In designing a sensible system of national health insurance we need to avoid a repetition of the built-in inflationary pressures that followed the adoption of Medicaid and Medicare. Medicaid and Medicare eligibility encouraged many to increase their use of health care services, in part because they no longer needed to bear the costs (or full costs) or services. This increased demand, exceeding the supply of health care services, predictably produced price hikes. Other factors undoubtedly have contributed to the escalation of health care costs, including the tendency of some doctors to order unnecessary diagnostic tests, over-reliance on high technology, and the general unresponsiveness of medical costs to competitive pressures. But the increased demand produced by Medicaid and Medicare probably played a role. This is simple economics.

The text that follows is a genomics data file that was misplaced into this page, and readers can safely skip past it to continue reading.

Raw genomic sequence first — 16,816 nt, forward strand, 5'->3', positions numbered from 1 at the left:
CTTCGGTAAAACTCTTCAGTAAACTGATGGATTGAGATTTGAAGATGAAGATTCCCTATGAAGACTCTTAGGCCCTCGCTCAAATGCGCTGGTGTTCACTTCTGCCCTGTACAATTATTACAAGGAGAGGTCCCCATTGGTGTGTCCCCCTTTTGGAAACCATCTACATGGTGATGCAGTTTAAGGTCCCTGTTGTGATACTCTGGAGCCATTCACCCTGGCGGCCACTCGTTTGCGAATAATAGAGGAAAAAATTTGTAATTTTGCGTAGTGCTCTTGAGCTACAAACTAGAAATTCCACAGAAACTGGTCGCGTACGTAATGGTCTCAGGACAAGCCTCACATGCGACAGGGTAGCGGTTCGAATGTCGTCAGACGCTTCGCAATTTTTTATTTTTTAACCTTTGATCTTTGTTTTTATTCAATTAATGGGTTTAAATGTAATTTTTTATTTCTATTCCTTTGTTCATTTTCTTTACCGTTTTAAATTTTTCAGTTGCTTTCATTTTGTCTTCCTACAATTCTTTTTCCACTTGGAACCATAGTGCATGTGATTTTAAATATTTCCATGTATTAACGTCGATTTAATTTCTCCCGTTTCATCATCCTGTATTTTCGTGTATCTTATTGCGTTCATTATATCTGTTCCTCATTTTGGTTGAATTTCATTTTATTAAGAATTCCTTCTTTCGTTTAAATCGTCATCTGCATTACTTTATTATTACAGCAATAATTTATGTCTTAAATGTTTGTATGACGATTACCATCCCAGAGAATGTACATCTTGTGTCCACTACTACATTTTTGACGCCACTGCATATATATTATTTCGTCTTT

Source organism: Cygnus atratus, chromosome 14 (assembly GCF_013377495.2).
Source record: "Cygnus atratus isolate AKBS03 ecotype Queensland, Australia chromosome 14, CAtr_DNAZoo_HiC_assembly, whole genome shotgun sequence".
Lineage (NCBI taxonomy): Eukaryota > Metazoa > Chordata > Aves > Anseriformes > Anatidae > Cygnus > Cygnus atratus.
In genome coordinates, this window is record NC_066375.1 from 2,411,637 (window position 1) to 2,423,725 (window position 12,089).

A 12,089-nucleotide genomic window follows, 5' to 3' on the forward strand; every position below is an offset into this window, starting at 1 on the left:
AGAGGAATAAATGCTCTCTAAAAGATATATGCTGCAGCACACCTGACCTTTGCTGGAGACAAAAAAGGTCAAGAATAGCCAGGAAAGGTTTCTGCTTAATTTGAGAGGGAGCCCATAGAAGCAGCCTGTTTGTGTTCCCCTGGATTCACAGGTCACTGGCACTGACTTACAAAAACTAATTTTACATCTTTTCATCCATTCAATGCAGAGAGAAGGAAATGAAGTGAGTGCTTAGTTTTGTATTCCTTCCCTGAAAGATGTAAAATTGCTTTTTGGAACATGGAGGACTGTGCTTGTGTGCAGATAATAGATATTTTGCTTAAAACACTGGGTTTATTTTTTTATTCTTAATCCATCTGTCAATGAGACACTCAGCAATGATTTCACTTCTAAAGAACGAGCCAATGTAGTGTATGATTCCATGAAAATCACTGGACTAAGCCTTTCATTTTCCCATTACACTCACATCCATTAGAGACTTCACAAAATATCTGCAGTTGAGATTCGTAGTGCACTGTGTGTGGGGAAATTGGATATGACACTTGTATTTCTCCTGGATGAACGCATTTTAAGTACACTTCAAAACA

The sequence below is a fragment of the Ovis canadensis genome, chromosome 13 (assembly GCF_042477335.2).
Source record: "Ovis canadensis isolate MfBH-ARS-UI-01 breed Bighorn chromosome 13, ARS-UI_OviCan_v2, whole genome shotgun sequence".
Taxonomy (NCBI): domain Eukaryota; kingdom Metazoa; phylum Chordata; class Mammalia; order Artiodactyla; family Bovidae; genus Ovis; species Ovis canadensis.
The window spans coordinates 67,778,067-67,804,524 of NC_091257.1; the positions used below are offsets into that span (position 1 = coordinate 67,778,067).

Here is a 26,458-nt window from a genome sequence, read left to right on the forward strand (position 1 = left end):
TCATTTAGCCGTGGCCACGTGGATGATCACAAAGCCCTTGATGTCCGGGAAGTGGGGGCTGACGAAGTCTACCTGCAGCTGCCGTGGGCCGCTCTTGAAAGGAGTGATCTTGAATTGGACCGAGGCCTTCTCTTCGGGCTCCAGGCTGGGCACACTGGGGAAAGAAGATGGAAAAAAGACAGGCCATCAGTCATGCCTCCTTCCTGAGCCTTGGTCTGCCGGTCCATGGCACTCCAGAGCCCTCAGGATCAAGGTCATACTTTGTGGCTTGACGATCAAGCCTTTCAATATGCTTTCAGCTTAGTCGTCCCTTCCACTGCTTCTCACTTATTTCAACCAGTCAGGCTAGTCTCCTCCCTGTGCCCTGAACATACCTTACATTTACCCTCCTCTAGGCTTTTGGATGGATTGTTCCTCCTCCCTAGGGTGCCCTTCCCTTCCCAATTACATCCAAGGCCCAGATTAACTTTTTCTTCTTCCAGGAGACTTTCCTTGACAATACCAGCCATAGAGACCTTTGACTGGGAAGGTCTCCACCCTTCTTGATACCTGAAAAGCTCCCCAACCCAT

Bruce J. Winick, Rethinking the Health Care Delivery Crisis: The Need for a Therapeutic Jurisprudence, 7 J.L. & Health 49 (1992-1993)